Women’s Equality Day! Celebrating the 100th Anniversary of the 19th Amendment

Join us today as we celebrate Women’s Equality Day!

You may be wondering, “What is Women’s Equality Day?” Women’s Equality Day is celebrated in the United States on August 26 to commemorate the 1920’s adoption of the Nineteenth Amendment to the United States Constitution, which prohibits the states and the federal government from denying the right to vote to citizens of the United States on the basis of sex. We celebrate Women’s Equality Day on August 26 as the 19th Amendment was ratified on August 19, 1920 but it was signed on August 26, 1920.

While we want to celebrate today, we also want to point out that 100 years isn’t that much time and there is still much work to be done in bringing all women to equality. Today, there are still voting barriers faced by all women but especially women of color. There are steps that can be taken to remove barriers and reach disenfranchised voters involving technology, redistricting and voting verification. 

The women in the suffrage movement employed many tactics to organize and advocate for the right to vote. The first official convening of the women’s suffrage movement was at the Seneca Falls Convention in 1848. After there were several subsequent conventions and a signature collection including 600,000 signatures at NY State Constitutional Convention in 1894. Multiple publications were devoted to amplifying the voice of women and thousands of women picketed with homemade signs. While Black women played an important role in the passage of the 19th Amendment, voter suppression tactics across the country led to their inability to vote. 

Did you know that the Junior League was also an instrumental contributor to the Women’s Suffrage Movement? While the Columbia chapter of JL was not yet founded, in 1914, the Junior League of St. Louis organized with a mission combining advocacy with service, and in particular focused on women’s suffrage as a method to intelligently impact change improving the lives of women and children. When the City of St. Louis hosted the Democratic National Convention in 1916, the JLSL and the Equal Suffrage League organized a “walkless, talkless parade”. It was a sight to see 7,000 women dressed in white wearing yellow sashes and carrying yellow parasols lining the route delegates had to pass to reach the convention hall. As a result, the Democrats voted to include a plank for women’s suffrage, the first time a national party had declared support for suffrage. Both political parties formally endorsed women’s suffrage before the end of 1916.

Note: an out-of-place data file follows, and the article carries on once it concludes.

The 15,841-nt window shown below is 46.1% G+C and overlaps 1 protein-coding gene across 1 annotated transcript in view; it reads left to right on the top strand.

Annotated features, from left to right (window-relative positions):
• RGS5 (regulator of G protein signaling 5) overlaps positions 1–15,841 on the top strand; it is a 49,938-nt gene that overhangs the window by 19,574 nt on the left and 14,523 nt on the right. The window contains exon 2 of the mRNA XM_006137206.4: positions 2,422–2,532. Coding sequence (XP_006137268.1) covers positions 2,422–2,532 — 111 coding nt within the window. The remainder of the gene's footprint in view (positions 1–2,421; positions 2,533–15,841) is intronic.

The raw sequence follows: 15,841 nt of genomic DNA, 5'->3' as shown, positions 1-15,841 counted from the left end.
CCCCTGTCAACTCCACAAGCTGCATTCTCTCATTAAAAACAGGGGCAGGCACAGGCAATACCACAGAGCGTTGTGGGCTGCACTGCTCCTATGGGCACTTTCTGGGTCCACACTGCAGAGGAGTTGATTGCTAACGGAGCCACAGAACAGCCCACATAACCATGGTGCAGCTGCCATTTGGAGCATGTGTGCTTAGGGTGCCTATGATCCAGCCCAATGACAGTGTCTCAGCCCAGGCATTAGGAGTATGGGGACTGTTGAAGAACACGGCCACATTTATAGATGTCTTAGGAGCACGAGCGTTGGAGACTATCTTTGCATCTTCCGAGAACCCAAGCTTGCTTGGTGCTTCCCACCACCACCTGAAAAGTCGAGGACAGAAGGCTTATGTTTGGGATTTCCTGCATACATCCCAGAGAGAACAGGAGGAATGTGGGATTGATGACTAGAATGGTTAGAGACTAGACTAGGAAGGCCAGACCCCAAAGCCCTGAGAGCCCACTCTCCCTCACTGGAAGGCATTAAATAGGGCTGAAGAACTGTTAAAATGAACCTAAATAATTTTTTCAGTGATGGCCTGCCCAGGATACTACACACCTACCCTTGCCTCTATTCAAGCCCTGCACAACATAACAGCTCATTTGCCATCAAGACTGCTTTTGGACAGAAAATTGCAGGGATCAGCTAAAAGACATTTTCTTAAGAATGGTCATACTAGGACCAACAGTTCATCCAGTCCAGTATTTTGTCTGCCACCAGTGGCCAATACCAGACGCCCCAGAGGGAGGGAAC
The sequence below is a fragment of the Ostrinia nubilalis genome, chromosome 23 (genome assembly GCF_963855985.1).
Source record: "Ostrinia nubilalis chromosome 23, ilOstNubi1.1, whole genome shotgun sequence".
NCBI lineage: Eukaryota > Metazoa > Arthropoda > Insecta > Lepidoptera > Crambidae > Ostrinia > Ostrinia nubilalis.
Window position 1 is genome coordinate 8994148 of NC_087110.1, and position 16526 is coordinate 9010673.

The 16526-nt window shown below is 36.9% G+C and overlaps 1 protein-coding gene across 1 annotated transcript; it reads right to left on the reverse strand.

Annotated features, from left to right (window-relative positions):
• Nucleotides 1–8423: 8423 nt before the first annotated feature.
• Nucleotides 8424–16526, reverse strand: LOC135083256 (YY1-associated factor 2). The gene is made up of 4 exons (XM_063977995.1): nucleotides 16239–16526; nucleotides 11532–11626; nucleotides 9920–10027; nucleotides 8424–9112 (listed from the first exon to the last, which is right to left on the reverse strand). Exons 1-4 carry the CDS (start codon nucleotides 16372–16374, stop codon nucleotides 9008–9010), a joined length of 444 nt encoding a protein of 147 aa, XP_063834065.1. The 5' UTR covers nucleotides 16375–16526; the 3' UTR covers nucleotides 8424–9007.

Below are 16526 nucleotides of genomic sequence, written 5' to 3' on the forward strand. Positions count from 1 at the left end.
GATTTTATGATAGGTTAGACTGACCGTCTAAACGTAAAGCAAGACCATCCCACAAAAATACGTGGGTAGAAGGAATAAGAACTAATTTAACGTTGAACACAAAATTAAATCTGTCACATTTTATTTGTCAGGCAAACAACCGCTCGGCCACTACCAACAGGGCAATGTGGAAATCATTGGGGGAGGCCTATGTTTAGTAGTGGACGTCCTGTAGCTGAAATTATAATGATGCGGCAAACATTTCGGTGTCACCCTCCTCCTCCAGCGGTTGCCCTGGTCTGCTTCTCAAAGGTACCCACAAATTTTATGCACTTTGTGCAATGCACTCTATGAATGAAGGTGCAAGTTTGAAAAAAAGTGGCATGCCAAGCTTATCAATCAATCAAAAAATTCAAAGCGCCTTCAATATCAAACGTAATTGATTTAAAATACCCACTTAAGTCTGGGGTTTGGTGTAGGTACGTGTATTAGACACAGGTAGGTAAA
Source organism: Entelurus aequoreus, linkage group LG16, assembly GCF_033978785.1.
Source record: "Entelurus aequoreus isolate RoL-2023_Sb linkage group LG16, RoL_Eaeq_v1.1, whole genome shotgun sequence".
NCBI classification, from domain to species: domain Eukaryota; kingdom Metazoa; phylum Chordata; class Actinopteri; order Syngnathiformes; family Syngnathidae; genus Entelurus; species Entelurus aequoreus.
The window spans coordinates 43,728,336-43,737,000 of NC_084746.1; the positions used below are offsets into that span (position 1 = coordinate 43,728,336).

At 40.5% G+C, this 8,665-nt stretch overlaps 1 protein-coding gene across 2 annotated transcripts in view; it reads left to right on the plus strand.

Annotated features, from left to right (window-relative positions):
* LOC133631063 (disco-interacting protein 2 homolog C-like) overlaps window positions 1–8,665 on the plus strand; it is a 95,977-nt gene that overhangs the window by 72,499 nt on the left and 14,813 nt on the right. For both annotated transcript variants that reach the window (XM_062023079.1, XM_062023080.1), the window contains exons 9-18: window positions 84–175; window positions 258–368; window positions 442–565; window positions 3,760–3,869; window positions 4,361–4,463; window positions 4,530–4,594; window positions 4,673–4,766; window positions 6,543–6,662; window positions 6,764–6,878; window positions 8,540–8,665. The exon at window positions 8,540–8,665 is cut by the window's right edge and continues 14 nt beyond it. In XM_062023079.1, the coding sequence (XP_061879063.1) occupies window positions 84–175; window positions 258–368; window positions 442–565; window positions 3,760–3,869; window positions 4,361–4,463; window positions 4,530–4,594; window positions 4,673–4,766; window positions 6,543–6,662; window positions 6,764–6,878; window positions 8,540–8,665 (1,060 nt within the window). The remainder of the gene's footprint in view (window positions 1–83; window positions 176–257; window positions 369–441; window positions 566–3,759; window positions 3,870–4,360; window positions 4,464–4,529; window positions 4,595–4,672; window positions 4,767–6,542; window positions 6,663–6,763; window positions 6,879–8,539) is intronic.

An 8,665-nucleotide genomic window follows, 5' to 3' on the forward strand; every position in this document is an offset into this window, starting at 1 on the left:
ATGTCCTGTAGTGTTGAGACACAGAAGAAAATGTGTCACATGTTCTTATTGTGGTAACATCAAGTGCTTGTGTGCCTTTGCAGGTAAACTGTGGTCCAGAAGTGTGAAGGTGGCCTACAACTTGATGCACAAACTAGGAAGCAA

Carrie Chapman Catt summarized the effort involved in securing passage of the 19th Amendment:

“To get the word ‘male’ in effect out of the Constitution cost the women of the country fifty-two years of pauseless campaign… During that time they were forced to conduct fifty-six campaigns of referenda to male voters; 480 campaigns to get Legislatures to submit suffrage amendments to voters; 47 campaigns to get State constitutional conventions to write woman suffrage into state constitutions; 277 campaigns to get State party conventions to include woman suffrage planks in party platforms, and 19 campaigns with 19 successive Congresses.”

The Rollin Sisters of South Carolina were large contributors and some of the most significant women suffragists in South Carolina. They laid the groundwork for the movement in our state. South Carolina did not officially ratify the 19th Amendment until 1969. To read more about the Rollin Sisters and their efforts, visit Historic Columbia and SC WREN’s Columbia City of Women website. 

This year, Election Day is November 3rd. Members of The Junior League and our extended community are encouraged to not only participate in the electoral process by heading to the polls on election day, but to also share the history of women’s suffrage and relevant voter information with friends and family.

Voting this year may look a little different than past elections. The South Carolina Senate is convening to consider special exceptions for November election and you can learn information about voting in the state of South Carolina, including voter registration, polling location, absentee ballot requests, and sample ballots at scvotes.gov.

In addition, make sure you know important terminology such as the difference between an absentee ballot and mail-in ballot. An absentee ballot is generally used in every state to refer to a ballot filled out by a voter who cannot, for various reasons, physically make it to a voting location on Election Day, whereas a mail-in ballot is used more broadly to refer to ballots sent through the mail, including in all-mail voting states and some forms of absentee voting.

We hope you’ll take a moment today to think about how far we have come since 1920 and how much further we have to go! Happy Women’s Equality Day to all the wonderful, amazing women of our League!